An MSP/MSSP will plan and schedule regular maintenance and updates to a small business’s systems, much of which can be done remotely. This regular attendance to patches and updates vastly reduces a small business’s risk profile. Many providers also offer 24/7 monitoring of a business’s networks, so that problems can be caught quickly.

When you use an MSP/MSSP, over time, your provider learns more about your technology tools and needs, so they can tailor their services to your business. For some, this can result in better compliance along with tighter cybersecurity.

A managed service contract gives your business predictable, monthly IT costs that can be budgeted along with other operational line items.

How should you choose or evaluate your MSP/MSSP?

If you work with an IT service provider already for your break-fix issues, now is the time to ask them four important questions.

  • Can you monitor our network and devices for threats 24/7?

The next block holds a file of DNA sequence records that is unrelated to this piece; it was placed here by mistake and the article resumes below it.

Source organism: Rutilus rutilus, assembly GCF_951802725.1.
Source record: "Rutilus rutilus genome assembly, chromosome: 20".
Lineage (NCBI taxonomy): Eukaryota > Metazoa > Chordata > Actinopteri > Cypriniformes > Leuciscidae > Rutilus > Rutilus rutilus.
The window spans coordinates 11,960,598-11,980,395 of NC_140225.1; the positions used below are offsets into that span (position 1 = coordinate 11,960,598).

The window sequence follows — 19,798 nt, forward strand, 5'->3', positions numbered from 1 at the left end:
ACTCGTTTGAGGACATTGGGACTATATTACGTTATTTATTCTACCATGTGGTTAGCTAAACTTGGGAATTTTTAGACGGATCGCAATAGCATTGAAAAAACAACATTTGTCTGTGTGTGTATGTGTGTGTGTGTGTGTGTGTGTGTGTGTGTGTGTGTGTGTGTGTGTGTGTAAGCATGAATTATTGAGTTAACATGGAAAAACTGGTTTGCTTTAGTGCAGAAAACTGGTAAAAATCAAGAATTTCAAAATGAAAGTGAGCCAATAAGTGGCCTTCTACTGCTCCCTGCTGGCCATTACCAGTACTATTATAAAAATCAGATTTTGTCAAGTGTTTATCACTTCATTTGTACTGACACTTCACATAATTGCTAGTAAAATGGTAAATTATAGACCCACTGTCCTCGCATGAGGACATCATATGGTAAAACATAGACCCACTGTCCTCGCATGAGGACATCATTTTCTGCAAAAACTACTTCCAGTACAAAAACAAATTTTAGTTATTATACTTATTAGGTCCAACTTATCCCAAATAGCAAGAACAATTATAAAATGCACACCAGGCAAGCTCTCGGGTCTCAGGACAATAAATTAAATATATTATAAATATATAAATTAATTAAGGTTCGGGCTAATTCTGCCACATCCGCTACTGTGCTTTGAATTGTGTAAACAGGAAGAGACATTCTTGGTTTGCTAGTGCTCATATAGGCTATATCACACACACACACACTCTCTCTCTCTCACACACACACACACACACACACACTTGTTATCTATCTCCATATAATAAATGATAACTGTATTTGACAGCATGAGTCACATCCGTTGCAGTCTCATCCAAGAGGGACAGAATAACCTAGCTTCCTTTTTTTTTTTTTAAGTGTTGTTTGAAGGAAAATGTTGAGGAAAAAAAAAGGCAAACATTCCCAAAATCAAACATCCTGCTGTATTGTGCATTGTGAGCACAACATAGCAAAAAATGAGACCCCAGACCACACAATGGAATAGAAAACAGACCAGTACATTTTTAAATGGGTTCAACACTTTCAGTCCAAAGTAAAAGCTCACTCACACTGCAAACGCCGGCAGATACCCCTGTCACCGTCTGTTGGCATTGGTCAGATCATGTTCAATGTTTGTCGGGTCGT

• Can you access my network remotely to provide immediate IT support for me and my team?
  • Can you make sure all of our data is backed up and that it’s secure?
  • Can you keep our network protected with up-to-date malware solutions, firewalls, next-gen antivirus/anti-malware, web filtering and other key security elements?

The answers to all of these questions should be “yes.” If they cannot offer these services to you, it’s time to re-evaluate your relationship. Not all MSP/MSSP companies are equal in quality services, so make sure you are comparing appropriately.

business information technology image Warren Averett Technology Group

Connect with an MSP/MSSP and an advisor who can help with your Business Information Technology

If, on the other hand, you receive a “no” to any of these questions, it’s time to begin exploring options with a new provider—one that steps you into a modern model of IT with managed services that uses proven tools and techniques to proactively keep you safe.

For help, connect with a Warren Averett Technology Group Advisor.


Back to Resources